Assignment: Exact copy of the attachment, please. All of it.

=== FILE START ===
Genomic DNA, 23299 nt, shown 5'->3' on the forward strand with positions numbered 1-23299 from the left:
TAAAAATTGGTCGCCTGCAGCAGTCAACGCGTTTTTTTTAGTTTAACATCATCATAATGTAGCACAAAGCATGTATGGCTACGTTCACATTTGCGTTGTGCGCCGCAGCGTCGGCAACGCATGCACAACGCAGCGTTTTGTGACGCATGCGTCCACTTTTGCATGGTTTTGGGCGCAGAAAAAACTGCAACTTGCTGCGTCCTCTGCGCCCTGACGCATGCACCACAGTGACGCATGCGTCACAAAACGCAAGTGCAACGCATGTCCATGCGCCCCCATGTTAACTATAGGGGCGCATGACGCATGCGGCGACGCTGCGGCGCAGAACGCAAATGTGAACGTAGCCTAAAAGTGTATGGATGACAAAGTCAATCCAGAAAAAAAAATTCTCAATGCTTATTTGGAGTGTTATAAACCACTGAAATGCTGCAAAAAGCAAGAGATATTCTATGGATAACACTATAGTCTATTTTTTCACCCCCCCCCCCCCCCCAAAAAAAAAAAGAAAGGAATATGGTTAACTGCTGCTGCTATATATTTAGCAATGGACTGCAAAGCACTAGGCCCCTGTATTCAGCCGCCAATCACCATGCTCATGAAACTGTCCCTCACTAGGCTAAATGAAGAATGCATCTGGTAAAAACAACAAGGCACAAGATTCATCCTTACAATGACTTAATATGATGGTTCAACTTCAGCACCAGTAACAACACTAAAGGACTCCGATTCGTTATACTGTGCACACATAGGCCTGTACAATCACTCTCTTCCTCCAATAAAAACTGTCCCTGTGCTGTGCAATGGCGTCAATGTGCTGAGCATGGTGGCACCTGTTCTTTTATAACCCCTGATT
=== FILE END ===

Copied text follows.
Genomic DNA, 23299 nt, shown 5'->3' on the forward strand with positions numbered 1-23299 from the left:
TAAAAATTGGTCGCCTGCAGCAGTCAACGCGTTTTTTTTAGTTTAACATCATCATAATGTAGCACAAAGCATGTATGGCTACGTTCACATTTGCGTTGTGCGCCGCAGCGTCGGCAACGCATGCACAACGCAGCGTTTTGTGACGCATGCGTCCACTTTTGCATGGTTTTGGGCGCAGAAAAAACTGCAACTTGCTGCGTCCTCTGCGCCCTGACGCATGCACCACAGTGACGCATGCGTCACAAAACGCAAGTGCAACGCATGTCCATGCGCCCCCATGTTAACTATAGGGGCGCATGACGCATGCGGCGACGCTGCGGCGCAGAACGCAAATGTGAACGTAGCCTAAAAGTGTATGGATGACAAAGTCAATCCAGAAAAAAAAATTCTCAATGCTTATTTGGAGTGTTATAAACCACTGAAATGCTGCAAAAAGCAAGAGATATTCTATGGATAACACTATAGTCTATTTTTTCACCCCCCCCCCCCCCCCAAAAAAAAAAAGAAAGGAATATGGTTAACTGCTGCTGCTATATATTTAGCAATGGACTGCAAAGCACTAGGCCCCTGTATTCAGCCGCCAATCACCATGCTCATGAAACTGTCCCTCACTAGGCTAAATGAAGAATGCATCTGGTAAAAACAACAAGGCACAAGATTCATCCTTACAATGACTTAATATGATGGTTCAACTTCAGCACCAGTAACAACACTAAAGGACTCCGATTCGTTATACTGTGCACACATAGGCCTGTACAATCACTCTCTTCCTCCAATAAAAACTGTCCCTGTGCTGTGCAATGGCGTCAATGTGCTGAGCATGGTGGCACCTGTTCTTTTATAACCCCTGATT